"In a typical LCIA, we evaluate the potential impact on human health and the environment of a product or activity holistically, by analyzing those effects over the entire life cycle of the product or activity," McKone said in his presentation. "For biofuels, we will ultimately need to look at the overall human health and environmental impacts of biomass production, converting and processing this biomass into fuel, storing, transporting and distributing that fuel, and finally the actual combustion and use of the biofuel."
EBI is a partnership between UC Berkeley, Berkeley Lab, the University of Illinois and BP, the energy corporation that has provided EBI with a 10-year $500-million grant. Part of its mission is to look into the environmental, social and economic dimensions of a transition to biofuels for transportation energy. In their initial LCIA, McKone and Lobscheid wanted to gain a better understanding of both life-cycle impacts and the distribution in space and time of these impacts for reduced gasoline use. To do this they first needed to define the factors that really matter for characterizing such impacts.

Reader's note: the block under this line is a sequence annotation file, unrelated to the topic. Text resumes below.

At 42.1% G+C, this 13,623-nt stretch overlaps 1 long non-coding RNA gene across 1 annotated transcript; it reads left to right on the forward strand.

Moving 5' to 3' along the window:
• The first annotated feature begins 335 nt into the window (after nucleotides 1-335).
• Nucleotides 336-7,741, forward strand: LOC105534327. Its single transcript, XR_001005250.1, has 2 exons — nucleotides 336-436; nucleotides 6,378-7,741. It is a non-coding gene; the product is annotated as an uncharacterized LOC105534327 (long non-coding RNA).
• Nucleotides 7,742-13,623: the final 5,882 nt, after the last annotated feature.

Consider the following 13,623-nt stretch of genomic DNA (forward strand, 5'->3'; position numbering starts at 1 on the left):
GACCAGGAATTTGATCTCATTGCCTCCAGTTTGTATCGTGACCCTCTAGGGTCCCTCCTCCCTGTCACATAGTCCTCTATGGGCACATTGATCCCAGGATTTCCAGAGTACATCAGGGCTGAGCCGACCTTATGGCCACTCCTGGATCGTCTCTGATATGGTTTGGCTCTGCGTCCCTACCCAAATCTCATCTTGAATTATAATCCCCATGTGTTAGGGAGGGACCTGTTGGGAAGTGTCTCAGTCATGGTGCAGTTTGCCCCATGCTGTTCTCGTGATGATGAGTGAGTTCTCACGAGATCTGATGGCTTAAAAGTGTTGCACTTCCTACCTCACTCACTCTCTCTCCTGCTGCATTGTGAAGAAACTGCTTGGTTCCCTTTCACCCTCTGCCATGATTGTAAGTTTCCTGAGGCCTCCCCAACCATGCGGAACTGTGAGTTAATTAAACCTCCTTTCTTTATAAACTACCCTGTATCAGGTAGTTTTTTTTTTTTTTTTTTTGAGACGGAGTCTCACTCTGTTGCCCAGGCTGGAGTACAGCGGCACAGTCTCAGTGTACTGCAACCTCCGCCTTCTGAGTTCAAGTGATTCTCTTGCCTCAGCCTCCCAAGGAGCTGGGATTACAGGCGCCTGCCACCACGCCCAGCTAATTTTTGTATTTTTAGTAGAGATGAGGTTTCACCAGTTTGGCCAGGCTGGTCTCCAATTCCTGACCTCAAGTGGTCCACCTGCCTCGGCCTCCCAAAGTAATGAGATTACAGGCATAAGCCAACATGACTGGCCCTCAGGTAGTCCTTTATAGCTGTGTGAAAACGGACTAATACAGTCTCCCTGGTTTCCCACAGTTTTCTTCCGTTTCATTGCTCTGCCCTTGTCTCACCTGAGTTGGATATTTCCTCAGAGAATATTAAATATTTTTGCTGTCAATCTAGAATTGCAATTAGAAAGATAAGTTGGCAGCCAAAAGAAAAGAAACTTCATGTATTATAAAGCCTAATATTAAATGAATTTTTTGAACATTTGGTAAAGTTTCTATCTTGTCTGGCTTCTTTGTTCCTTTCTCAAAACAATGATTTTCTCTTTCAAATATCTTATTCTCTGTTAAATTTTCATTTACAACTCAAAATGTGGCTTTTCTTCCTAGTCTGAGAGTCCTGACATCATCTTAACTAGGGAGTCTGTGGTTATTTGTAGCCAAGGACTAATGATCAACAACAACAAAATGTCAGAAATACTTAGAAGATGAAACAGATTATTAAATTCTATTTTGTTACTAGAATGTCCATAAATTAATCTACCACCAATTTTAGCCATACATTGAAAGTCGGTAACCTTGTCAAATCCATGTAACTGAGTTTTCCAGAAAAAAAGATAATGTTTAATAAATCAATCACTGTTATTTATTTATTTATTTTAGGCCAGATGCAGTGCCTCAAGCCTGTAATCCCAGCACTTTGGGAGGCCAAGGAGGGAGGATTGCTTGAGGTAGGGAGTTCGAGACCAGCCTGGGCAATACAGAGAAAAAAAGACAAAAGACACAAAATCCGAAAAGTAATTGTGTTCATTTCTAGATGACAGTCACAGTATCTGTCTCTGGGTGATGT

"For example, when looking at greenhouse gas emissions the key is to determine the total amount of emissions being vented into the atmosphere," McKone said. "However, when looking at the release of toxic pollutants, where the pollutants are being released can be more important than how much or even how toxic."
In preparing this LCIA on reduced gasoline use one of the biggest challenges faced by McKone and Lobscheid was the uncertainty factor in quantity, quality and relevance of their input data.
"Uncertainty was the elephant in the room for us," McKone said. "For an LCIA there are two types of uncertainties, those due to variability in measurements and models, and those due to lack of knowledge. In our case, the data is not w
|Contact: Lynn Yarris|
DOE/Lawrence Berkeley National Laboratory